Smitten come Smote, Edinburgh

A chill wind howled over the Firth of Forth's icy waters, blasting rain into my face with a bitter sting. In the haze far below small waves rose from the turbulent water. Scotland turned her fury against us and there was naught we could do but tuck our faces deeper into saturated hoods and cower at the scene around us. Above us the Forth Rail Bridge glowed a brilliant crimson against the angry sky, flinching not an inch within the maelstrom of the gale. Standing high over the waters, encircled by a swirling shield of the elements, it was clear we weren't going to get up there.

It's only 300m, what are you waiting for? Failed attempt, June 2008.

With heavy hearts and sodden feet we trudged along the tracks, peering back intermittently until all that remained visible was the apocalyptic glow in the sky. We'd drive 1000 miles roundtrip to crack the Forth, all for naught. For the following 3 months my desktop image would be the Forth Rail Bridge, a constant reminder of unfinished business. I would conquer the red monster of the north.

In 1890 the Prince of Wales banged home the last of the 8 million rivets, declaring the bridge open to traffic. At 2.5km long, made of 3 towering cantilever structures it dominates the landscape. The modern road bridge adjacent is slender and twinky compared to this mammoth mass of red metal. Almost 100 workers died during the 7 year construction using a material not previously used for bridge construction - steel. The three cantilever structures are each supported by 4 steel towers anchored into foundations which extend  27 meters below. Our learned Scotsman advisor Siologen Jeeves Westminster III quickly dismissed the possibility of boating to a pylon, "you'll be sucked out into the North sea ya wanker". Luckily, we had a plan B.

Encircled by the elemental chastity belt of the storm, the Forth Rail Bridge mocks our lack of courage. Failed attempt, ...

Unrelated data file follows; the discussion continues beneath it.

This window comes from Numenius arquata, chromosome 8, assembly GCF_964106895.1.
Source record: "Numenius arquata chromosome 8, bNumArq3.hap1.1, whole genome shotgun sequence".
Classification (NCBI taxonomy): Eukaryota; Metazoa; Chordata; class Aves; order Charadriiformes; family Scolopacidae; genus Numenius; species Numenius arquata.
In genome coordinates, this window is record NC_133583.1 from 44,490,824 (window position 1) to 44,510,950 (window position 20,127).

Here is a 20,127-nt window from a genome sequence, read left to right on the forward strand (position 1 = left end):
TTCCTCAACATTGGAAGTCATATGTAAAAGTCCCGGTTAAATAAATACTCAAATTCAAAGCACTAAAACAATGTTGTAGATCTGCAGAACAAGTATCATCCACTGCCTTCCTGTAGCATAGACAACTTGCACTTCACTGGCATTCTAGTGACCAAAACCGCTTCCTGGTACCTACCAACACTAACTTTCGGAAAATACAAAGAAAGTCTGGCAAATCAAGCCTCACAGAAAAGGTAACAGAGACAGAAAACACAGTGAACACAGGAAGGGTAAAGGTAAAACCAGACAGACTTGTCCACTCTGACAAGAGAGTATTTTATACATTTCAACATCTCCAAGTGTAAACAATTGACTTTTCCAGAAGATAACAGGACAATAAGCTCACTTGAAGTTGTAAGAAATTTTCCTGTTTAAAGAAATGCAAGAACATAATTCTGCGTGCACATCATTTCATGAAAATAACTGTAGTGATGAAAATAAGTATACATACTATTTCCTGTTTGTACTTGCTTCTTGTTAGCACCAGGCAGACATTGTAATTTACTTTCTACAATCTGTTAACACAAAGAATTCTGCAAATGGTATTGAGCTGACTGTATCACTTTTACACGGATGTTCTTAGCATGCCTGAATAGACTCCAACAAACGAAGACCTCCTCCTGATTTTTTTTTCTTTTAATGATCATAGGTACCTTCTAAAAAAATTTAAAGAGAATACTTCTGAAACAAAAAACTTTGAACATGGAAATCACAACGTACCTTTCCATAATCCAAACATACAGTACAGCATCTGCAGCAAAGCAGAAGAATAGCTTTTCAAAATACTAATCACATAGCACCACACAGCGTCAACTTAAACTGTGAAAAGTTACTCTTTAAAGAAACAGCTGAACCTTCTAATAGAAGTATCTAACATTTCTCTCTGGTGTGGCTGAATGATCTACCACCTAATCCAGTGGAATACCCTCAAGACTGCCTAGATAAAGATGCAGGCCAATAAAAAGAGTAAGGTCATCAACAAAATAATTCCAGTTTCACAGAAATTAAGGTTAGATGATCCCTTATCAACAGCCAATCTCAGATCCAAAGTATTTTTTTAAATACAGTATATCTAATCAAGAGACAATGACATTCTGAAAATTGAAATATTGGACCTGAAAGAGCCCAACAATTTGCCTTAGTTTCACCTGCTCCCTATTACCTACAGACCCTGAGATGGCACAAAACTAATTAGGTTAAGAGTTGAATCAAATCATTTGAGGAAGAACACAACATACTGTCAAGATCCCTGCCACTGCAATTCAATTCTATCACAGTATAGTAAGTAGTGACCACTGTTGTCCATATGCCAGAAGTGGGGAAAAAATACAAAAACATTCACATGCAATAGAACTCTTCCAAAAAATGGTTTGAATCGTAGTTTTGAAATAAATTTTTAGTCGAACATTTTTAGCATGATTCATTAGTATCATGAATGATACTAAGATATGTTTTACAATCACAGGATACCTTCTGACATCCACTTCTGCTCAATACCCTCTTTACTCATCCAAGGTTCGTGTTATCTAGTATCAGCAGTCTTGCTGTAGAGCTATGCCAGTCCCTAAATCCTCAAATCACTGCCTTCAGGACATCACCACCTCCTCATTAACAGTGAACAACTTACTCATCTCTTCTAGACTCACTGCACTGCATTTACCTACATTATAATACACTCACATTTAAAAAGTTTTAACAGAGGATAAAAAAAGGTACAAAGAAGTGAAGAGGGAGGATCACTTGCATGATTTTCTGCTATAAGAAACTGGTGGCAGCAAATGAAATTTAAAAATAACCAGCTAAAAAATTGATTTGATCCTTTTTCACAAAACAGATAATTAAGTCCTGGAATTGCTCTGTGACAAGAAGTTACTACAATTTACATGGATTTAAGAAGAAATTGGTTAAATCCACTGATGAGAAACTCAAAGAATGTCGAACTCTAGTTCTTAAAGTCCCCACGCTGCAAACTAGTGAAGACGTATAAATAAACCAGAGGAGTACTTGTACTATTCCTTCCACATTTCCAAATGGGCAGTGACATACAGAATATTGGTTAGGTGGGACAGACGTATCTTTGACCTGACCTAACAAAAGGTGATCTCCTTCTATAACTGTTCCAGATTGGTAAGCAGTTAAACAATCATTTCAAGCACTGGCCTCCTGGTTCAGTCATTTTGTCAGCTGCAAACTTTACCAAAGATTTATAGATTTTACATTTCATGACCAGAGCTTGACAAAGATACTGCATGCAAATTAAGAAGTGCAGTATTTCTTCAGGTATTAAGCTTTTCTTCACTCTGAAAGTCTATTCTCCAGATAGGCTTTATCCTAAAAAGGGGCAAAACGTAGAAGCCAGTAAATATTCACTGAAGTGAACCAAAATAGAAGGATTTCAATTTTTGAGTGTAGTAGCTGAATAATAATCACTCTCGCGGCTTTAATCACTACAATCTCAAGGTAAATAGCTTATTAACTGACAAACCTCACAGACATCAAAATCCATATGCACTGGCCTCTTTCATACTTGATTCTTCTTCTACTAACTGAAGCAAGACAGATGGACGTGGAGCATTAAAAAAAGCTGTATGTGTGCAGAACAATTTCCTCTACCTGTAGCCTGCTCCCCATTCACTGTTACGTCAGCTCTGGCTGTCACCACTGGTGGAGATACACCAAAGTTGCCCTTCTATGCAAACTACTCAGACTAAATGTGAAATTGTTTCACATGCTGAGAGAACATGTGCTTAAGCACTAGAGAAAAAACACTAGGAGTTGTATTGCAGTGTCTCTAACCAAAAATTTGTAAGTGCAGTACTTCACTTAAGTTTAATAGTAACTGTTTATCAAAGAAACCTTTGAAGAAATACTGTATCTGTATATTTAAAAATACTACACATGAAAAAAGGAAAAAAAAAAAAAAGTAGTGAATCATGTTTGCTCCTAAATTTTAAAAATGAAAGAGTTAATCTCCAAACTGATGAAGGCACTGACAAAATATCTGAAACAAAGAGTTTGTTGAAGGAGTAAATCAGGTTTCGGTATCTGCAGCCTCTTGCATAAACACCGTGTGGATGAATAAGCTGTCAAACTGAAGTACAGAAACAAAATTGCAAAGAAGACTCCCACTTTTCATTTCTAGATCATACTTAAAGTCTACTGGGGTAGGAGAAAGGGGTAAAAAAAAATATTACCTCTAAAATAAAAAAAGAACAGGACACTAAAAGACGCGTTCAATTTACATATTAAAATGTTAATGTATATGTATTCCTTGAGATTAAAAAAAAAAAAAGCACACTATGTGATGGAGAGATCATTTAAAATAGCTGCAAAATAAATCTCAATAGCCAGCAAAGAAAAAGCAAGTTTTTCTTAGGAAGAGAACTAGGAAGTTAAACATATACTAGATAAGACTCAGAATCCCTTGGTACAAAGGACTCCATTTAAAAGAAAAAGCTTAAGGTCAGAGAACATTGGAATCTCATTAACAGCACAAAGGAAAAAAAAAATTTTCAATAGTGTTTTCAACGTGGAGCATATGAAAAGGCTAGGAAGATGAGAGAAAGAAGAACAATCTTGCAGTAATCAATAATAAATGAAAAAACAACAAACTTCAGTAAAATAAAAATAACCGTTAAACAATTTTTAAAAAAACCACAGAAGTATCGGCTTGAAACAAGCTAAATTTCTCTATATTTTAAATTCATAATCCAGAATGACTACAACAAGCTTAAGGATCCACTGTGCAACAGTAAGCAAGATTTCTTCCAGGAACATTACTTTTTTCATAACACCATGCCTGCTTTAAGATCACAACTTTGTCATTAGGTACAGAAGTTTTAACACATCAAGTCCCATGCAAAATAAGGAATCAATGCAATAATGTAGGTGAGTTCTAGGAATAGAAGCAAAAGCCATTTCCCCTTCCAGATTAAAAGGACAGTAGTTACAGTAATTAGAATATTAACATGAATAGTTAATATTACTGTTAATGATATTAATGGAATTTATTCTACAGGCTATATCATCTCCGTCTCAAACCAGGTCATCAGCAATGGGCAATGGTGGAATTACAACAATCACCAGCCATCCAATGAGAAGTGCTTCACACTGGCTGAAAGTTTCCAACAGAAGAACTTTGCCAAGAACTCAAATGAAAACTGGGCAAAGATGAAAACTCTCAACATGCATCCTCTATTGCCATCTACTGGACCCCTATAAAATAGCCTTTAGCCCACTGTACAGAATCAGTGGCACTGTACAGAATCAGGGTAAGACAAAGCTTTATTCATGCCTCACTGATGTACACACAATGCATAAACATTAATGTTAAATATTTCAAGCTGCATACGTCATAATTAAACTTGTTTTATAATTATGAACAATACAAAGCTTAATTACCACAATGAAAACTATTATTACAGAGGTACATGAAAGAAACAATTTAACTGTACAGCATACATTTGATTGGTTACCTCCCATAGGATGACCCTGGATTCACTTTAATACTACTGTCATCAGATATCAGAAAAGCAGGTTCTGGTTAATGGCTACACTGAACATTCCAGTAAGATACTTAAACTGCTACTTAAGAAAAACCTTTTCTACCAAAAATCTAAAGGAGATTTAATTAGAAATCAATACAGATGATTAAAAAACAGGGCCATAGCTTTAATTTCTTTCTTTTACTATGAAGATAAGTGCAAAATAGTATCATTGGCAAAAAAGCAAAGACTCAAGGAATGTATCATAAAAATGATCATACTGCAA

Months later QX and I returned to the Forth, bringing with us clear skies. The bridge itself begins with a stone and steel viaduct which extends three hundred meters to a massive stone arch which anchors the first of three red steel cantilevers. Flanking the tracks are two walkways with signs kindly informing those out for a late night stroll there is Minimal Clearance on bridge. By our reckoning minimal space meant that if one was to lie flat on the edge without a backpack the train's clearance would be enough.

With a smattering of cloud poised low upon a sky of iridescent blue wee lass E drops the best weather she could, a grate...

In addition to perfect weather QX and I brought every single rail timetable we could find. The Forth carries an average of 200 trains per day. The local trains were separated by up to half an hour making them a non-issue. The wildcard entries to this rollingstock steeplechase are the intercity passenger trains and freighters to which we lacked any form of timetables. Our recce had shown they rattle through frequently and fast enough to pose problems. Waiting until after passenger service stops seems like a logical plan, except the moment traffic ceases the bridge is swarmed by orange clad workers, even in the worst of weather. The only certain way to dodge the workers meant getting up mid service and down before the last train. Our plan summarised simply as: charge it. Praeparo vestri testis.